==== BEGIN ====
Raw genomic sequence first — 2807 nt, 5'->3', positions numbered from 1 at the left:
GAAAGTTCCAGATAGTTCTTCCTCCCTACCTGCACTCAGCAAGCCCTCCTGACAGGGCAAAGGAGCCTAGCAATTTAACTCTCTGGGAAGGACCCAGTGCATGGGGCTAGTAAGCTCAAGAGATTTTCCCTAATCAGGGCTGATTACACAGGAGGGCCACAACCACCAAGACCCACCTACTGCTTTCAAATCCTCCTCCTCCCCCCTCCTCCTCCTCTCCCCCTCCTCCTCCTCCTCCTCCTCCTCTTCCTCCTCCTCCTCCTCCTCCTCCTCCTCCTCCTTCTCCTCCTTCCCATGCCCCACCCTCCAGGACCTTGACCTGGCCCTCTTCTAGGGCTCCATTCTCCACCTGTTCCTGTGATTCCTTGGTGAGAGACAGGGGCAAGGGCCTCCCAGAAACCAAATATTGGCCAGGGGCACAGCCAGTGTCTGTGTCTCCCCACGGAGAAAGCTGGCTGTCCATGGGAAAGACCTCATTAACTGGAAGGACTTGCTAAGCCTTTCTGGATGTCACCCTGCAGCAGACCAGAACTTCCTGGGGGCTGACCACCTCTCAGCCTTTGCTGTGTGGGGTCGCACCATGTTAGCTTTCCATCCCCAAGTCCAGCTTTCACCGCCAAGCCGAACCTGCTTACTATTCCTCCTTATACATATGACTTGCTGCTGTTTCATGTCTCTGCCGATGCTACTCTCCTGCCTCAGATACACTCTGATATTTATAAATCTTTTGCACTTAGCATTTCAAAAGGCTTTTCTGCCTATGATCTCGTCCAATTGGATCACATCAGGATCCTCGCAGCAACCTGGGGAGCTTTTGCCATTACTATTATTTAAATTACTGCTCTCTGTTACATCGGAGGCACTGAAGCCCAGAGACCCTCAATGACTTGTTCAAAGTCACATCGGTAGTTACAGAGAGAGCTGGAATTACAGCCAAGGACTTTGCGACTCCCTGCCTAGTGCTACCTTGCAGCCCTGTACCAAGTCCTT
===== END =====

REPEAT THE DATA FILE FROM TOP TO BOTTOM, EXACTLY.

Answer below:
Raw genomic sequence first — 2807 nt, 5'->3', positions numbered from 1 at the left:
GAAAGTTCCAGATAGTTCTTCCTCCCTACCTGCACTCAGCAAGCCCTCCTGACAGGGCAAAGGAGCCTAGCAATTTAACTCTCTGGGAAGGACCCAGTGCATGGGGCTAGTAAGCTCAAGAGATTTTCCCTAATCAGGGCTGATTACACAGGAGGGCCACAACCACCAAGACCCACCTACTGCTTTCAAATCCTCCTCCTCCCCCCTCCTCCTCCTCTCCCCCTCCTCCTCCTCCTCCTCCTCCTCTTCCTCCTCCTCCTCCTCCTCCTCCTCCTCCTCCTTCTCCTCCTTCCCATGCCCCACCCTCCAGGACCTTGACCTGGCCCTCTTCTAGGGCTCCATTCTCCACCTGTTCCTGTGATTCCTTGGTGAGAGACAGGGGCAAGGGCCTCCCAGAAACCAAATATTGGCCAGGGGCACAGCCAGTGTCTGTGTCTCCCCACGGAGAAAGCTGGCTGTCCATGGGAAAGACCTCATTAACTGGAAGGACTTGCTAAGCCTTTCTGGATGTCACCCTGCAGCAGACCAGAACTTCCTGGGGGCTGACCACCTCTCAGCCTTTGCTGTGTGGGGTCGCACCATGTTAGCTTTCCATCCCCAAGTCCAGCTTTCACCGCCAAGCCGAACCTGCTTACTATTCCTCCTTATACATATGACTTGCTGCTGTTTCATGTCTCTGCCGATGCTACTCTCCTGCCTCAGATACACTCTGATATTTATAAATCTTTTGCACTTAGCATTTCAAAAGGCTTTTCTGCCTATGATCTCGTCCAATTGGATCACATCAGGATCCTCGCAGCAACCTGGGGAGCTTTTGCCATTACTATTATTTAAATTACTGCTCTCTGTTACATCGGAGGCACTGAAGCCCAGAGACCCTCAATGACTTGTTCAAAGTCACATCGGTAGTTACAGAGAGAGCTGGAATTACAGCCAAGGACTTTGCGACTCCCTGCCTAGTGCTACCTTGCAGCCCTGTACCAAGTCCTT